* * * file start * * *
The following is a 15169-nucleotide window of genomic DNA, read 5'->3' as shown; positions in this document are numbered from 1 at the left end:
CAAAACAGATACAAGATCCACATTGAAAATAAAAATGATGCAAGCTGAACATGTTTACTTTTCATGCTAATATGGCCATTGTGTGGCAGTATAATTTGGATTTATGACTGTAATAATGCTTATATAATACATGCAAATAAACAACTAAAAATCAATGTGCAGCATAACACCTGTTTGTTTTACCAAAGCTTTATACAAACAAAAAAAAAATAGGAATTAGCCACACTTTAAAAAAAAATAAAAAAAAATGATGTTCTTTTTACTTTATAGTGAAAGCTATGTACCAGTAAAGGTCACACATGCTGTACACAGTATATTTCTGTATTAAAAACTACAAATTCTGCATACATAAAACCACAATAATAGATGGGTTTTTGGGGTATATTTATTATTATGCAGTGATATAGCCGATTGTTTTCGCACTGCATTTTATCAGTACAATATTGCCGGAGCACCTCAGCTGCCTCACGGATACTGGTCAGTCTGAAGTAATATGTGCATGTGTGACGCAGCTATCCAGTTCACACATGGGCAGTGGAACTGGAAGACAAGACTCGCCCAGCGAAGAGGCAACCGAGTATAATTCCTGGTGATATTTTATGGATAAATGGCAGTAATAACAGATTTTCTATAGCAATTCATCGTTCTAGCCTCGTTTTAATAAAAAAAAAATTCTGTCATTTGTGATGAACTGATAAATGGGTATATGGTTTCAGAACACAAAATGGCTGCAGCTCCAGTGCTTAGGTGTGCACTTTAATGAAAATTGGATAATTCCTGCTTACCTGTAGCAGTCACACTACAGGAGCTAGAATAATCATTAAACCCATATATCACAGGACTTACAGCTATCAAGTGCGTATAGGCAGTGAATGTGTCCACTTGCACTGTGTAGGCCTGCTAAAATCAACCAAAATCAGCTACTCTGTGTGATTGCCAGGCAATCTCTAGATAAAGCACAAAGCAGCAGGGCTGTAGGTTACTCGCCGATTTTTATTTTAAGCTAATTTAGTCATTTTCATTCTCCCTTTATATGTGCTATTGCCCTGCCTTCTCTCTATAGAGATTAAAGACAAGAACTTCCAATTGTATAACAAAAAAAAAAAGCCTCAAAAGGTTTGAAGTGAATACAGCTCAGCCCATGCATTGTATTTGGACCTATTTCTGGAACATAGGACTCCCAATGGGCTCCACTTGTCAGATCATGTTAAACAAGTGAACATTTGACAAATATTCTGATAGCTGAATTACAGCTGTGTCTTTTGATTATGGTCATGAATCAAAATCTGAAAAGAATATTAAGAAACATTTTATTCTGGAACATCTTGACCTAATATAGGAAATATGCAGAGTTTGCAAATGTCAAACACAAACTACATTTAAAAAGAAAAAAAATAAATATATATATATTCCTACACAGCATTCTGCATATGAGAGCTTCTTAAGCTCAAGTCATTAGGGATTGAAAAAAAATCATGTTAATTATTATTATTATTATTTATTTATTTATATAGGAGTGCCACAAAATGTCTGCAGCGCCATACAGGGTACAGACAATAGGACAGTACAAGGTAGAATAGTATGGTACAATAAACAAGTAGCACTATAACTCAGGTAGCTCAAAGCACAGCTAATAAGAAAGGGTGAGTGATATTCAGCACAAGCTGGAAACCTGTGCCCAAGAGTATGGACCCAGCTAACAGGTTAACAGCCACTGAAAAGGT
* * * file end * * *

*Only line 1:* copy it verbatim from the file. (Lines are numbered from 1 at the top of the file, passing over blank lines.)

The following is a 15169-nucleotide window of genomic DNA, read 5'->3' as shown; positions in this document are numbered from 1 at the left end: